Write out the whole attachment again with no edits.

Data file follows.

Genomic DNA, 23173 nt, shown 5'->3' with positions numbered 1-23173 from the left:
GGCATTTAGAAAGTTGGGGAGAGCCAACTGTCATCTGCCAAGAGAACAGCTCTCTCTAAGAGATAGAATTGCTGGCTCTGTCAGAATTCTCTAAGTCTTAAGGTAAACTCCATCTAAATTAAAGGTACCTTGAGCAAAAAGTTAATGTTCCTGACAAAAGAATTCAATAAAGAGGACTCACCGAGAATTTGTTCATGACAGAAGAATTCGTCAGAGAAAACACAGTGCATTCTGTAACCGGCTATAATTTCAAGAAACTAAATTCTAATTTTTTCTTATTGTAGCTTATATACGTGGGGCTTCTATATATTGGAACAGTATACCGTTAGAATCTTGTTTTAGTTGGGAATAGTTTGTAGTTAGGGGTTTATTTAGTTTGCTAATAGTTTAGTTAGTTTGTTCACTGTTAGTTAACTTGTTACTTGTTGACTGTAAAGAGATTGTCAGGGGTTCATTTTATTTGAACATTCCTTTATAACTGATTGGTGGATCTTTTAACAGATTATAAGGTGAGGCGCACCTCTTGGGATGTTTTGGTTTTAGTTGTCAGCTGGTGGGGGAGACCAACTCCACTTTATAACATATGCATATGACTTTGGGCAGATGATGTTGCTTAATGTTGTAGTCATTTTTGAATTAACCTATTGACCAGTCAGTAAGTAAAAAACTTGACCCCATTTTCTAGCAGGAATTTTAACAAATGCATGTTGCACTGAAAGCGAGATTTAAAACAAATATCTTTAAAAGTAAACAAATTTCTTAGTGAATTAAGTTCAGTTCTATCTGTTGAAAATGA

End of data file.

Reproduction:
Genomic DNA, 23173 nt, shown 5'->3' with positions numbered 1-23173 from the left:
GGCATTTAGAAAGTTGGGGAGAGCCAACTGTCATCTGCCAAGAGAACAGCTCTCTCTAAGAGATAGAATTGCTGGCTCTGTCAGAATTCTCTAAGTCTTAAGGTAAACTCCATCTAAATTAAAGGTACCTTGAGCAAAAAGTTAATGTTCCTGACAAAAGAATTCAATAAAGAGGACTCACCGAGAATTTGTTCATGACAGAAGAATTCGTCAGAGAAAACACAGTGCATTCTGTAACCGGCTATAATTTCAAGAAACTAAATTCTAATTTTTTCTTATTGTAGCTTATATACGTGGGGCTTCTATATATTGGAACAGTATACCGTTAGAATCTTGTTTTAGTTGGGAATAGTTTGTAGTTAGGGGTTTATTTAGTTTGCTAATAGTTTAGTTAGTTTGTTCACTGTTAGTTAACTTGTTACTTGTTGACTGTAAAGAGATTGTCAGGGGTTCATTTTATTTGAACATTCCTTTATAACTGATTGGTGGATCTTTTAACAGATTATAAGGTGAGGCGCACCTCTTGGGATGTTTTGGTTTTAGTTGTCAGCTGGTGGGGGAGACCAACTCCACTTTATAACATATGCATATGACTTTGGGCAGATGATGTTGCTTAATGTTGTAGTCATTTTTGAATTAACCTATTGACCAGTCAGTAAGTAAAAAACTTGACCCCATTTTCTAGCAGGAATTTTAACAAATGCATGTTGCACTGAAAGCGAGATTTAAAACAAATATCTTTAAAAGTAAACAAATTTCTTAGTGAATTAAGTTCAGTTCTATCTGTTGAAAATGA